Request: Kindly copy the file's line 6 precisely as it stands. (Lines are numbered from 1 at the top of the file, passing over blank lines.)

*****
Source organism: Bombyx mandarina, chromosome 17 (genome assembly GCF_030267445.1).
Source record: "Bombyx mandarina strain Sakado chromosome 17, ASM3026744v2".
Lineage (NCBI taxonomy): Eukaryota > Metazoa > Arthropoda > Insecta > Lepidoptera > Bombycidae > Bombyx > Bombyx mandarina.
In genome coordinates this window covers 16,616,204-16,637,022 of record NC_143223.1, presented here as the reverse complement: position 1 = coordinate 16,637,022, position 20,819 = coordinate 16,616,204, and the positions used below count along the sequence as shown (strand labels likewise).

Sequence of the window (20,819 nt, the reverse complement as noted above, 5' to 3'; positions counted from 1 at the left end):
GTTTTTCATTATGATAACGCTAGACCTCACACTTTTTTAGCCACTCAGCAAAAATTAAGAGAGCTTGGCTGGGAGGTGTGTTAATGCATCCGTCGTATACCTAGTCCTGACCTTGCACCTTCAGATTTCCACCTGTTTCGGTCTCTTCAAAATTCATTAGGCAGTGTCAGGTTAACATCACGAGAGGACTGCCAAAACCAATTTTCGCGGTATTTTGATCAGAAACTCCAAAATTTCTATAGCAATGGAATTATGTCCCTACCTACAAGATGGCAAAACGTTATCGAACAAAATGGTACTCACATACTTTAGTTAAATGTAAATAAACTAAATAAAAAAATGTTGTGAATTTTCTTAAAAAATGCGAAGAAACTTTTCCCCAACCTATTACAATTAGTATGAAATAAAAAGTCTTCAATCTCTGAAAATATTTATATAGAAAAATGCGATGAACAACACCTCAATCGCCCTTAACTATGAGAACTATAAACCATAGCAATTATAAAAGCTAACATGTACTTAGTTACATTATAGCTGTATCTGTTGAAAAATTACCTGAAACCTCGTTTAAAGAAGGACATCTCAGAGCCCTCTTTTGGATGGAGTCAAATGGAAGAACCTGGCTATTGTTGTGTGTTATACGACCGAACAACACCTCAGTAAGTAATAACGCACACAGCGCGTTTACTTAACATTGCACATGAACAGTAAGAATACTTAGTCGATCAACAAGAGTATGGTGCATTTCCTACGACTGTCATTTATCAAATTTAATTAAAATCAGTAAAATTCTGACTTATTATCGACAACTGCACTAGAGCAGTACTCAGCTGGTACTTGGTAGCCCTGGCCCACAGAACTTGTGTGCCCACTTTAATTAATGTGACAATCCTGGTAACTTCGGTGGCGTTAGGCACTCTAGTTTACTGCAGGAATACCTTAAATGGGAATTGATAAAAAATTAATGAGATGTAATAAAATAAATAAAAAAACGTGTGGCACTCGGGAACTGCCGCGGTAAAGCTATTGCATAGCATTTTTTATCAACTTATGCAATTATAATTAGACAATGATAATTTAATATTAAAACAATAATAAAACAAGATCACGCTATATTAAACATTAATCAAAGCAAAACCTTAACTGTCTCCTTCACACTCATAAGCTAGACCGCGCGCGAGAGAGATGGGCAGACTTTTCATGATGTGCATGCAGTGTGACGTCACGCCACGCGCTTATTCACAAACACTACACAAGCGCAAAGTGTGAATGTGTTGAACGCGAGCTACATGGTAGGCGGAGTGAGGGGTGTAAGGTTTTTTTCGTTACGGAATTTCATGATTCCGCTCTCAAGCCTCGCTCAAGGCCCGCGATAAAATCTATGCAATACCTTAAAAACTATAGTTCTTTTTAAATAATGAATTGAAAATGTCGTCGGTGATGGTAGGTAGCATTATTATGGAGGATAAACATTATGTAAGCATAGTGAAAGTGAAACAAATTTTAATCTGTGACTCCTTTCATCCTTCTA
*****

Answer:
GTTTTTCATTATGATAACGCTAGACCTCACACTTTTTTAGCCACTCAGCAAAAATTAAGAGAGCTTGGCTGGGAGGTGTGTTAATGCATCCGTCGTATACCTAGTCCTGACCTTGCACCTTCAGATTTCCACCTGTTTCGGTCTCTTCAAAATTCATTAGGCAGTGTCAGGTTAACATCACGAGAGGACTGCCAAAACCAATTTTCGCGGTATTTTGATCAGAAACTCCAAAATTTCTATAGCAATGGAATTATGTCCCTACCTACAAGATGGCAAAACGTTATCGAACAAAATGGTACTCACATACTTTAGTTAAATGTAAATAAACTAAATAAAAAAATGTTGTGAATTTTCTTAAAAAATGCGAAGAAACTTTTCCCCAACCTATTACAATTAGTATGAAATAAAAAGTCTTCAATCTCTGAAAATATTTATATAGAAAAATGCGATGAACAACACCTCAATCGCCCTTAACTATGAGAACTATAAACCATAGCAATTATAAAAGCTAACATGTACTTAGTTACATTATAGCTGTATCTGTTGAAAAATTACCTGAAACCTCGTTTAAAGAAGGACATCTCAGAGCCCTCTTTTGGATGGAGTCAAATGGAAGAACCTGGCTATTGTTGTGTGTTATACGACCGAACAACACCTCAGTAAGTAATAACGCACACAGCGCGTTTACTTAACATTGCACATGAACAGTAAGAATACTTAGTCGATCAACAAGAGTATGGTGCATTTCCTACGACTGTCATTTATCAAATTTAATTAAAATCAGTAAAATTCTGACTTATTATCGACAACTGCACTAGAGCAGTACTCAGCTGGTACTTGGTAGCCCTGGCCCACAGAACTTGTGTGCCCACTTTAATTAATGTGACAATCCTGGTAACTTCGGTGGCGTTAGGCACTCTAGTTTACTGCAGGAATACCTTAAATGGGAATTGATAAAAAATTAATGAGATGTAATAAAATAAATAAAAAAACGTGTGGCACTCGGGAACTGCCGCGGTAAAGCTATTGCATAGCATTTTTTATCAACTTATGCAATTATAATTAGACAATGATAATTTAATATTAAAACAATAATAAAACAAGATCACGCTATATTAAACATTAATCAAAGCAAAACCTTAACTGTCTCCTTCACACTCATAAGCTAGACCGCGCGCGAGAGAGATGGGCAGACTTTTCATGATGTGCATGCAGTGTGACGTCACGCCACGCGCTTATTCACAAACACTACACAAGCGCAAAGTGTGAATGTGTTGAACGCGAGCTACATGGTAGGCGGAGTGAGGGGTGTAAGGTTTTTTTCGTTACGGAATTTCATGATTCCGCTCTCAAGCCTCGCTCAAGGCCCGCGATAAAATCTATGCAATACCTTAAAAACTATAGTTCTTTTTAAATAATGAATTGAAAATGTCGTCGGTGATGGTAGGTAGCATTATTATGGAGGATAAACATTATGTAAGCATAGTGAAAGTGAAACAAATTTTAATCTGTGACTCCTTTCATCCTTCTA